Glowing blue water in a bioluminescent bay

Bioluminescent Bays in Puerto Rico

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Published: October 12, 2019 • Updated: September 19, 2022 • 5 min read


On your search for things to do in Puerto Rico, you might have already read about the bioluminescent bays (bio bays). They make for a truly unique and unforgettable experience — one you can’t miss out on. The great thing about it, it’s an activity that’s accessible after dark. It’s meant for all types of travelers, nature lovers, and families alike.

Where can you find the bio bays and when is the best time to see them? Here’s what you need to know before planning a tour at one of the three bio bays on the island.

What are bioluminescent dinoflagellates?

Before planning your tour, it’s good to know a little bit of background on dinoflagellates. Dinoflagellates are unicellular organisms that light up like glow in the dark stars and cause the effect we call bioluminescence. They are incredibly tiny marine organisms, but sometimes they’re found in freshwater as well. It’s a type of plankton, and usually harmless for humans to be in contact with. An exception to this would be an overpopulation of certain types that cause ‘red tides.’

The dinoflagellates in the bio bays we’re talking about are harmless. The moment something gets in touch with them, they light up for a second. These white firefly-like lights you can then see is caused by the chemical reaction that happens upon contact.

This effect is why swimming or playing around in the water with bioluminescent dinoflagellates is such a cool experience. You can literally ‘throw’ glistening water up in the air and for a split second witness being surrounded by the tiniest stars.

Exploring Puerto Rico’s bioluminescent bays


Mosquito Bay, Vieques Island

To see the bioluminescence at Mosquito Bay, you’d have to fly or ferry over for at least an overnight trip to the small island called Vieques. It’s just east of the island of Puerto Rico. Mosquito Bay is the biggest and also said to be the brightest bio bay in the world (Guinness Book of World Records, 2006).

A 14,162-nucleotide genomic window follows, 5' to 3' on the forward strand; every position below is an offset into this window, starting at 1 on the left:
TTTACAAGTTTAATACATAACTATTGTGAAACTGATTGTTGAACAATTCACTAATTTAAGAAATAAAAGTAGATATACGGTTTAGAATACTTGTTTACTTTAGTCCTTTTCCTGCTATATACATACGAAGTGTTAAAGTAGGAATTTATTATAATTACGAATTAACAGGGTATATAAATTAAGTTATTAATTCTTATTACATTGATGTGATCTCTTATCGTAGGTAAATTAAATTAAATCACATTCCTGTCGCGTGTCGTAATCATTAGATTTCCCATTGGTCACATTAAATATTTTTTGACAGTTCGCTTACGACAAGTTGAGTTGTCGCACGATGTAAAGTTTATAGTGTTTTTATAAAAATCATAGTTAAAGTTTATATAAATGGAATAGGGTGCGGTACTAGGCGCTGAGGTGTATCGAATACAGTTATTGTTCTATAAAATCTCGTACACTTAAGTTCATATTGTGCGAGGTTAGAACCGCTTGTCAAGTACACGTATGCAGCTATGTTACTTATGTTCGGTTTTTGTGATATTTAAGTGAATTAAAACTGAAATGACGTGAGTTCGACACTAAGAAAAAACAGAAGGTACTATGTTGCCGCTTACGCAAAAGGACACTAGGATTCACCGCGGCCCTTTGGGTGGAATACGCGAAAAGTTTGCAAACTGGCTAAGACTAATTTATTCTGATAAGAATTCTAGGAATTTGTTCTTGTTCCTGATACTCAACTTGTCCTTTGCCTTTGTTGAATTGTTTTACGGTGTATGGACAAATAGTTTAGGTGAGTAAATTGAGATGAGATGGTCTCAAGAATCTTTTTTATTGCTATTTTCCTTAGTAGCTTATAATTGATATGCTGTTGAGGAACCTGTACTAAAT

After Hurricane Maria in 2017, for a moment, it looked like there was a setback for Mosquito Bay. But by 2019, the brightness is double than it was before. This is due to the relocation of dinoflagellate colonies after the hurricane.

At Mosquito Bay, you can take an electric boat or glass-bottom kayak tour, that allows for a very close-up magical experience while staying dry yourself. The 2-hour guided kayak tours start at around $60.


La Parguera, Lajas

Near the southwest corner of Puerto Rico, and a 3-hour drive from San Juan, there is the bio bay of La Parguera. Right at the lively little town center of La Parguera in Lajas, motorboats depart after dark (starting 7:30 pm) to the nearby bioluminescent bay. You can’t miss the vendors near the dock, and it’s very easy to get a ticket for this experience.

Prices for a 30-minute tour start as low as $10. Bring your swimsuit, as this tour allows for swimming unless the weather is unpredictable. On the way back, you can see the lights of the town and the scenic wooden fisherman’s houses right at the waterside with their boats docked out front.


Laguna Grande, Fajard

A one hour drive from San Juan to the east coast of the island brings you to the town of Fajardo. There you can see the bioluminescent bay of Laguna Grande. For Laguna Grande, the best and most common way to see the bioluminescence is by one of the kayak tours that start at sunset and have you paddling into the dark to see the phenomenon.

The other options include a walking tour and an electric boat tour. In this bio, bay swimming is not allowed to protect the health and ecosystem of the bio bay. Kayaking tours will take around two hours total, and they leave from Las Croabas in Fajardo. The average price for this tour is $60.

4 tips for a next-level bioluminescent bay experience

  1. Plan your trip around a new moon. A quick Google search will tell you when that is. You’d want to go when it’s as dark as possible out. Or, in other words, with the least amount of light pollution. Around the new moon, there’s hardly any moonlight, and that makes the bioluminescence even more visible. If you go during a full moon, the moonlight will dim the organisms.
  2. Look up as much as you look down to the water. In dark places like these, when the sky is clear, there’s usually an impressive amount of stars visible in the air. While on your boat or kayak ride, you should watch the stars in the endless sky — it’s unreal. Especially if you’re a city-dweller, this is something you won’t often see where you live.
  3. Don’t do it for the ‘gram. Forget about taking pictures or videos, as they won’t turn out the way you want to. Far from that: most likely, your shots will be all black, unless you carry highly professional equipment (and skills) with you. Instead, use your time on the water to be in the moment and enjoy it. You will be in an out-of-this-world type of environment.
  4. Be an environmental-friendly human. When you plan on swimming, try not to wear any creams or make-up as the chemicals can end up in the water and slowly but surely this is damaging this beautiful ecosystem. Biodegradable bug repellent might come in handy.

Now you’re ready to plan and book a tour in one the bioluminescent bays of Puerto Rico.

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